by Laurie Bereau
Upon gaining its independence in the late 18th century, the US strived to establish its distinctive features. Lacking in monuments and historic landmarks, the nation soon realized it could celebrate an invaluable asset: its wilderness. From the geysers of Yellowstone to the canyons of Utah and Nevada, the United States teemed with spectacular scenery preserved from man’s touch and whose magnificence could easily compete with European landmarks. The National Park idea was born to preserve the wilderness and ensure that future generations could experience and enjoy it. Still, vast reservoirs of natural resources were thus placed out of reach in the process, potentially hindering human progress. In 1923, the Hetch Hetchy Valley in Yosemite National Park was flooded after the construction of a dam meant to secure adequate water supply for the city of San Francisco. More recently, Britain has approved fracking under national parks.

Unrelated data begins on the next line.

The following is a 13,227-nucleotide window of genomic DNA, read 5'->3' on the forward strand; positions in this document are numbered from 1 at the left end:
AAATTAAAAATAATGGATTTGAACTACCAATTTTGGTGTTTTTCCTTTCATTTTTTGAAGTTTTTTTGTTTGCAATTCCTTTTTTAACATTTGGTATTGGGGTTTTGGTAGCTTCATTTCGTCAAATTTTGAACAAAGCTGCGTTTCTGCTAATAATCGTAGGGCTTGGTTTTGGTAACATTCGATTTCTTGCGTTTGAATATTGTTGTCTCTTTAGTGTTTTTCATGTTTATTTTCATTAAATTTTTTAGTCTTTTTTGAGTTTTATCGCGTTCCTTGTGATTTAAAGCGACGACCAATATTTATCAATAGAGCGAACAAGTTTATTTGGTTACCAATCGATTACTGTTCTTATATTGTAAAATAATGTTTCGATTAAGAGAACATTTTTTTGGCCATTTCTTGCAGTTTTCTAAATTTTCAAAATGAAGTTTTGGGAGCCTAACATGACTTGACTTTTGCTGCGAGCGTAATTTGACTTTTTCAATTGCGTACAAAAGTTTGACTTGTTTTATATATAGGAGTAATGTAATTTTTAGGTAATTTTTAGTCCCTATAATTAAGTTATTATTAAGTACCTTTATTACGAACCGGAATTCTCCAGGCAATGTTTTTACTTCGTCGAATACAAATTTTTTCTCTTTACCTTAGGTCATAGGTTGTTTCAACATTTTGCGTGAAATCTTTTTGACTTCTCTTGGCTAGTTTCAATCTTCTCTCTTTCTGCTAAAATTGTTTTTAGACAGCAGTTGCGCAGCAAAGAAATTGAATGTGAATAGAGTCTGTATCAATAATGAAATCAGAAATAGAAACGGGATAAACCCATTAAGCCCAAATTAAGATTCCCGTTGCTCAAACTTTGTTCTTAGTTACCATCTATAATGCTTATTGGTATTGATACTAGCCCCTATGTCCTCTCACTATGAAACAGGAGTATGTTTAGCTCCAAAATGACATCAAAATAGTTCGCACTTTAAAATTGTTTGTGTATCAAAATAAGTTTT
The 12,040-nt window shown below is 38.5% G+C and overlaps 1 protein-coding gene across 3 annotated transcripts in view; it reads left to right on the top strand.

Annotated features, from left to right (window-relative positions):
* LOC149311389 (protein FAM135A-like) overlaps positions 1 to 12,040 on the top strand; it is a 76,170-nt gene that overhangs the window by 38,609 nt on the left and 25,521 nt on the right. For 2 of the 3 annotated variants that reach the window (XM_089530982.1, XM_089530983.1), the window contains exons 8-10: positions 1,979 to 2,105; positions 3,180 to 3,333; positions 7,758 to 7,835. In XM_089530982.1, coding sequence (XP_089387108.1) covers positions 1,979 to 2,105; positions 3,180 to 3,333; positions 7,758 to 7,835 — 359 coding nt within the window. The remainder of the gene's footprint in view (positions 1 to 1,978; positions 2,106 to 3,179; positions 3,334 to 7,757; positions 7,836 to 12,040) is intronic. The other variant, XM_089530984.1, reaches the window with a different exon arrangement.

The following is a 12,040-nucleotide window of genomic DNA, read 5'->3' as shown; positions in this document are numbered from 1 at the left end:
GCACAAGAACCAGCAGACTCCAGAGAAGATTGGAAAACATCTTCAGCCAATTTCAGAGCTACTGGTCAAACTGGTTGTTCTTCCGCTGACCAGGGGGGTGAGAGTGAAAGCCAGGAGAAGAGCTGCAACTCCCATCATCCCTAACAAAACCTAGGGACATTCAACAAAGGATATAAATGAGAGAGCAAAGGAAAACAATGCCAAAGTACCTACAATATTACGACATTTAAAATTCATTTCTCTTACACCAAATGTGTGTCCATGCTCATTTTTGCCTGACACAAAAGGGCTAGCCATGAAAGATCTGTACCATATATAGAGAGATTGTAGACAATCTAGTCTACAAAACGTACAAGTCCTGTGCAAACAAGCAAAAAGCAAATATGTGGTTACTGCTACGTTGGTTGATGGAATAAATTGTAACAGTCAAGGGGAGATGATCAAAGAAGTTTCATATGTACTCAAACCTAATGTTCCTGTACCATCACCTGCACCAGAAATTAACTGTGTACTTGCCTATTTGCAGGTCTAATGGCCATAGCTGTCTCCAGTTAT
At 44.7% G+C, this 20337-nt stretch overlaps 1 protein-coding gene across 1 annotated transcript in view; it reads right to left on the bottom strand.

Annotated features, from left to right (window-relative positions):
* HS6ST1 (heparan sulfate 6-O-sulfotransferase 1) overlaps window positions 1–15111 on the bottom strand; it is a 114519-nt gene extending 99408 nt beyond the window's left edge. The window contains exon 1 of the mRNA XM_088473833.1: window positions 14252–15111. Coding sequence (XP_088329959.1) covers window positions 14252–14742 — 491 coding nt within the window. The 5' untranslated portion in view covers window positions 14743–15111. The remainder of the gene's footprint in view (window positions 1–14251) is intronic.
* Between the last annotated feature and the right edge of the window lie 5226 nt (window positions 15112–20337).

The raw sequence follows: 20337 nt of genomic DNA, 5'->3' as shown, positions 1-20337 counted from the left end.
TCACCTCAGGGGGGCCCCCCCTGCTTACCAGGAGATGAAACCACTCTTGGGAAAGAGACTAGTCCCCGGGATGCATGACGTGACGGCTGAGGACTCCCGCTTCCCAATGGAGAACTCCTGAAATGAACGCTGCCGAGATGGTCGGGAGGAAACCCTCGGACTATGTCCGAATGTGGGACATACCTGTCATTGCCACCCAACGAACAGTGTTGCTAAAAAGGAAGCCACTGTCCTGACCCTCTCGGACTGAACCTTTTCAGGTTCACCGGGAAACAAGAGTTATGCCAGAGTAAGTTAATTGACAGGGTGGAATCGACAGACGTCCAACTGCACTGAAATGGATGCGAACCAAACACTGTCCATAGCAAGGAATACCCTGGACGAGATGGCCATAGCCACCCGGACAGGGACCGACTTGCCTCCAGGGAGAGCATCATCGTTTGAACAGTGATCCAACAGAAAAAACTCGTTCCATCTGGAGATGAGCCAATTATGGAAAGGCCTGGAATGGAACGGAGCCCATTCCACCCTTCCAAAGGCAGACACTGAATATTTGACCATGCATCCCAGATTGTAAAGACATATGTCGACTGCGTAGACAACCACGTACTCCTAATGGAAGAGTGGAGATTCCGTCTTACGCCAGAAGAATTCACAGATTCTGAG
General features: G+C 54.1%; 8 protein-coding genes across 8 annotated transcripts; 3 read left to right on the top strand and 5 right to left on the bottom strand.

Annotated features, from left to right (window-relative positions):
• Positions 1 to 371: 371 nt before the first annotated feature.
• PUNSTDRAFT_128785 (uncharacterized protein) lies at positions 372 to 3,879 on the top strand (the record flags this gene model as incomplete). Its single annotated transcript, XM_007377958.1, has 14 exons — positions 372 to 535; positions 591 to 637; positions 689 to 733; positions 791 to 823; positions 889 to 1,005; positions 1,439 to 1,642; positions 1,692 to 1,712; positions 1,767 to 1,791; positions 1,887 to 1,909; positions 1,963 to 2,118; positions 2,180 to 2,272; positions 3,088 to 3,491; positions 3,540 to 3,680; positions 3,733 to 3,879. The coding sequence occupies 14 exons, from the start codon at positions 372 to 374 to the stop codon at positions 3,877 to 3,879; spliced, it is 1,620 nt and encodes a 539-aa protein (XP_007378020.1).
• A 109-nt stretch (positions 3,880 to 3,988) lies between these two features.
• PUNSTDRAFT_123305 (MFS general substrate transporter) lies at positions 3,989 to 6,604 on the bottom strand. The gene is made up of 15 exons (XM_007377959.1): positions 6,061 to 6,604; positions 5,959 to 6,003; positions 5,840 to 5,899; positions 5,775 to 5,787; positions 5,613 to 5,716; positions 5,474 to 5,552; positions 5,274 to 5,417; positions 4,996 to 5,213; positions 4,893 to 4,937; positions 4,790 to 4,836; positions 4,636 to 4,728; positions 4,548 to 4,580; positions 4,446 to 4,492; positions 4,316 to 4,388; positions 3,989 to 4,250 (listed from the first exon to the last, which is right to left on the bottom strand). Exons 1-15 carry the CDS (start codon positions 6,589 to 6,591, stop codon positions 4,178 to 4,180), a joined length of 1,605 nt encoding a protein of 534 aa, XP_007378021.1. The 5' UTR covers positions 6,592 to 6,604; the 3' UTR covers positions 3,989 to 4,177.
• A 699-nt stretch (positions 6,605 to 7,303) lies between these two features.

Should the preservation of nature take precedence over human development? Should we be uncompromising in the protection of nature?
In this activity you will examine several texts and videos, then write a composition of your own using the sources provided below.
While you're watching the videos below, think about the following questions:
With a partner or in a group divided into 2, conduct a debate adopting the two positions outlined below. Once you have chosen your positions take some time to prepare your debate based on the materials presented above.
The state of California is holding a public meeting over the possible introduction of fracking under Yosemite National Park :
You think that if conducted with great care, fracking will not damage national parks. In your opinion, the benefits of fracking outweigh the few nuisances that might ensue.
You believe that in order to preserve the common good, some tracts of land are to be preserved from any human commercial activity.